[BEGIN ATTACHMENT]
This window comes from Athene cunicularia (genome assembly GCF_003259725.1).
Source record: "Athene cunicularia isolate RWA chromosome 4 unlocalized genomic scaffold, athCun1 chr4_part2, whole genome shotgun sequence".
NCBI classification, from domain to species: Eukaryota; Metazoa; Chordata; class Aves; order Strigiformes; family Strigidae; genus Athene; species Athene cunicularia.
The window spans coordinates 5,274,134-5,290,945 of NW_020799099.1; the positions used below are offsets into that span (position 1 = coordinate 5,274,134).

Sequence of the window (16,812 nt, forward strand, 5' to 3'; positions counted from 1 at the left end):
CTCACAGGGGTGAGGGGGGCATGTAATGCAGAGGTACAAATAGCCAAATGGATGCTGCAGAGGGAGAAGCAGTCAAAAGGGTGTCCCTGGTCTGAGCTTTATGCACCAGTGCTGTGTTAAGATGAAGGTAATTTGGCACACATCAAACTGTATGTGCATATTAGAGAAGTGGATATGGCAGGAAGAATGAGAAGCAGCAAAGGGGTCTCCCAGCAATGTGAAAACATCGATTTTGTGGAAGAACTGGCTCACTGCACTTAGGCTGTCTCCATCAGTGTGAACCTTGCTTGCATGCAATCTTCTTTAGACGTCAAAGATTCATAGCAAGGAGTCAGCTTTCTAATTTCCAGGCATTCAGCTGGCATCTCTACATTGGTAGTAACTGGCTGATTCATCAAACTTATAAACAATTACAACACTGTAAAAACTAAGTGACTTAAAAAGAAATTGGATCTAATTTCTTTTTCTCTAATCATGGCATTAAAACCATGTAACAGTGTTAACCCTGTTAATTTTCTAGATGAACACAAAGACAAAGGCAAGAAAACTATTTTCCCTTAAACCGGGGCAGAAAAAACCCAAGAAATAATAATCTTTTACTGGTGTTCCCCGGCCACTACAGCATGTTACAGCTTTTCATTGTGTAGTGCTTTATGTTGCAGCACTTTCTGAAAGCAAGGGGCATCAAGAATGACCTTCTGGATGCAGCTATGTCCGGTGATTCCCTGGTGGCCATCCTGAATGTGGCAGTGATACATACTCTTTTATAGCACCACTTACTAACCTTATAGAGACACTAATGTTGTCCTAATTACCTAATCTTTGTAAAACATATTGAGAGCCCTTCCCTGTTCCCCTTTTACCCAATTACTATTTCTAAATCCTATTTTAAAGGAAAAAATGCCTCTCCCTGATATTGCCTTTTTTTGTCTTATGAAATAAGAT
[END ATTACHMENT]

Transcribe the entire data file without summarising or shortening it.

This window comes from Athene cunicularia (genome assembly GCF_003259725.1).
Source record: "Athene cunicularia isolate RWA chromosome 4 unlocalized genomic scaffold, athCun1 chr4_part2, whole genome shotgun sequence".
NCBI classification, from domain to species: Eukaryota; Metazoa; Chordata; class Aves; order Strigiformes; family Strigidae; genus Athene; species Athene cunicularia.
The window spans coordinates 5,274,134-5,290,945 of NW_020799099.1; the positions used below are offsets into that span (position 1 = coordinate 5,274,134).

Sequence of the window (16,812 nt, forward strand, 5' to 3'; positions counted from 1 at the left end):
CTCACAGGGGTGAGGGGGGCATGTAATGCAGAGGTACAAATAGCCAAATGGATGCTGCAGAGGGAGAAGCAGTCAAAAGGGTGTCCCTGGTCTGAGCTTTATGCACCAGTGCTGTGTTAAGATGAAGGTAATTTGGCACACATCAAACTGTATGTGCATATTAGAGAAGTGGATATGGCAGGAAGAATGAGAAGCAGCAAAGGGGTCTCCCAGCAATGTGAAAACATCGATTTTGTGGAAGAACTGGCTCACTGCACTTAGGCTGTCTCCATCAGTGTGAACCTTGCTTGCATGCAATCTTCTTTAGACGTCAAAGATTCATAGCAAGGAGTCAGCTTTCTAATTTCCAGGCATTCAGCTGGCATCTCTACATTGGTAGTAACTGGCTGATTCATCAAACTTATAAACAATTACAACACTGTAAAAACTAAGTGACTTAAAAAGAAATTGGATCTAATTTCTTTTTCTCTAATCATGGCATTAAAACCATGTAACAGTGTTAACCCTGTTAATTTTCTAGATGAACACAAAGACAAAGGCAAGAAAACTATTTTCCCTTAAACCGGGGCAGAAAAAACCCAAGAAATAATAATCTTTTACTGGTGTTCCCCGGCCACTACAGCATGTTACAGCTTTTCATTGTGTAGTGCTTTATGTTGCAGCACTTTCTGAAAGCAAGGGGCATCAAGAATGACCTTCTGGATGCAGCTATGTCCGGTGATTCCCTGGTGGCCATCCTGAATGTGGCAGTGATACATACTCTTTTATAGCACCACTTACTAACCTTATAGAGACACTAATGTTGTCCTAATTACCTAATCTTTGTAAAACATATTGAGAGCCCTTCCCTGTTCCCCTTTTACCCAATTACTATTTCTAAATCCTATTTTAAAGGAAAAAATGCCTCTCCCTGATATTGCCTTTTTTTGTCTTATGAAATAAGAT